4   9.294429  14.359948         1

OLS Estimation

Since this is such a simple and universally used model, there are numerous packages available for estimating it. For this problem, you would undoubtedly want to use one of these existing packages. For example, statsmodels has an OLS method. We use it here for benchmarking purposes for comparing our maximum likelihood estimation of the same model below.

sm.OLS(df.y,df[['constant','x']]).fit().summary()
                            OLS Regression Results                            
==============================================================================
Dep. Variable:                      y   R-squared:                       0.802
Model:                            OLS   Adj. R-squared:                  0.802
Method:                 Least Squares   F-statistic:                 4.048e+04
Date:                Mon, 08 May 2017   Prob (F-statistic):               0.00
Time:                        10:10:00   Log-Likelihood:                -14111.
No. Observations:               10000   AIC:                         2.823e+04
Df Residuals:                    9998   BIC:                         2.824e+04
Df Model:                           1                                         
Covariance Type:            nonrobust                                         
==============================================================================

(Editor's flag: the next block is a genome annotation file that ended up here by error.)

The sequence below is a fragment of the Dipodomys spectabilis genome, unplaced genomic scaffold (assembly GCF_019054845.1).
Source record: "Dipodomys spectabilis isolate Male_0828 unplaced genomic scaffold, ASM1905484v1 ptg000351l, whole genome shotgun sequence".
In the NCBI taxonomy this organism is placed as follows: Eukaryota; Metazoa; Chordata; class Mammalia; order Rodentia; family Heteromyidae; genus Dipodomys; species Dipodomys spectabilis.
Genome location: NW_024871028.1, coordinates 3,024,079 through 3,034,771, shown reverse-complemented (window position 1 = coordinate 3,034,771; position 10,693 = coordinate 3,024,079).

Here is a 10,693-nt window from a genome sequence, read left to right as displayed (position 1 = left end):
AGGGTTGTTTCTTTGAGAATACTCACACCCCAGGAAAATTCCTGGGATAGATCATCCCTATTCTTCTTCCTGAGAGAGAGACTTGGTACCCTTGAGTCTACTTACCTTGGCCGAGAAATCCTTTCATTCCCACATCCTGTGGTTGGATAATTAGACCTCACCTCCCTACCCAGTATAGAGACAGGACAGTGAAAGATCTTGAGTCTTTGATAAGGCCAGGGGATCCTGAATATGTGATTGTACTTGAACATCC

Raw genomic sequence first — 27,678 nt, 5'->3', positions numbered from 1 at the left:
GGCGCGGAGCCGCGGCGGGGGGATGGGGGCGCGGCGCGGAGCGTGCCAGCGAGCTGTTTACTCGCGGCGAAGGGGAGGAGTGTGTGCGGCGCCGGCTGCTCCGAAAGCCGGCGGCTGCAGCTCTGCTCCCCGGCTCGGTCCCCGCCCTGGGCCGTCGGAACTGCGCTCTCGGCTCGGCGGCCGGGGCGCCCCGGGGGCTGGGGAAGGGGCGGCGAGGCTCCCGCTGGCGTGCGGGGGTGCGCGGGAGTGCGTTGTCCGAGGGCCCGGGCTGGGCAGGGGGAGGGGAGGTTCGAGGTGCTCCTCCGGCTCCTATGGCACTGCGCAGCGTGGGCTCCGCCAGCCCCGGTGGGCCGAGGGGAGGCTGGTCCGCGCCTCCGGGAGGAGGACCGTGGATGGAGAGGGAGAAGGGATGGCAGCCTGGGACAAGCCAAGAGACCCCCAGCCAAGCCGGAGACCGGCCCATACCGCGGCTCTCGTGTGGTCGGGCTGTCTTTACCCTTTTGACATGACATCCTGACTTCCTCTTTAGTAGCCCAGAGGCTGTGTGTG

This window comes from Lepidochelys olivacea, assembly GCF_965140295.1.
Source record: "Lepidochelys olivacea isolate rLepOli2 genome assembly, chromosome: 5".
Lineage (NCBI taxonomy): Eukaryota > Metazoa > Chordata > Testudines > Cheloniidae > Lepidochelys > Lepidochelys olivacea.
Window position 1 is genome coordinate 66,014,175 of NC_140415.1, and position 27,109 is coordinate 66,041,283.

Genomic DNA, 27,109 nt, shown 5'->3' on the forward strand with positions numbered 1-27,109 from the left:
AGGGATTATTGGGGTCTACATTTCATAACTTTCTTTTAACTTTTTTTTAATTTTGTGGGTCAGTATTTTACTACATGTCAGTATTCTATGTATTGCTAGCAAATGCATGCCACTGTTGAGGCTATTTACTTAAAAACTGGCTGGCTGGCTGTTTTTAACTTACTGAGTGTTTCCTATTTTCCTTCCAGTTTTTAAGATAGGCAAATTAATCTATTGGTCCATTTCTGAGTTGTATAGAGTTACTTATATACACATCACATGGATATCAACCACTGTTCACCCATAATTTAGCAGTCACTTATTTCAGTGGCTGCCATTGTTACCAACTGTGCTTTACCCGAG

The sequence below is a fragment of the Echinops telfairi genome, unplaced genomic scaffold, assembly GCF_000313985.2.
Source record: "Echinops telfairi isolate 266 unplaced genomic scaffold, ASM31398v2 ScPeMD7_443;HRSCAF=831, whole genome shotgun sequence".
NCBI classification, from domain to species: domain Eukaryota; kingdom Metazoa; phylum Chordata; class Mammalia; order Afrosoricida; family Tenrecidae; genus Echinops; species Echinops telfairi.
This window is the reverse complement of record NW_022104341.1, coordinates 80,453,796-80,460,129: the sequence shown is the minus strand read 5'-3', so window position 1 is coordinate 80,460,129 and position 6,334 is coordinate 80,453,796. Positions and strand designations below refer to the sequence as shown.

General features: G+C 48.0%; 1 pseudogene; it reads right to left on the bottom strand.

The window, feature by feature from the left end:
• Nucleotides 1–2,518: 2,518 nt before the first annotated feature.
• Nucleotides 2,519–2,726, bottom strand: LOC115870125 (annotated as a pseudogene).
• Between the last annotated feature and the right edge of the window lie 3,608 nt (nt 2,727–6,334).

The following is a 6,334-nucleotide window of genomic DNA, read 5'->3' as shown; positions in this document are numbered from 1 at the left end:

coef    std err          t      P>|t|      [95.0% Conf. Int.]
------------------------------------------------------------------------------
constant       5.0451      0.050    100.129      0.000         4.946     5.144
x              0.9954      0.005    201.200      0.000         0.986     1.005
==============================================================================
Omnibus:                        0.093   Durbin-Watson:                   2.010
Prob(Omnibus):                  0.955   Jarque-Bera (JB):                0.110
Skew:                          -0.005   Prob(JB):                        0.947
Kurtosis:                       2.987   Cond. No.                         52.2
==============================================================================

Warnings:
[1] Standard Errors assume that the covariance matrix of the errors is correctly specified.

Matlab

Matlab is a tool used by many econometricians for estimating generic likelihood models so I include it here for comparison purposes. The file neg_loglike.m defines the log-likelihood function (negative log-likelihood):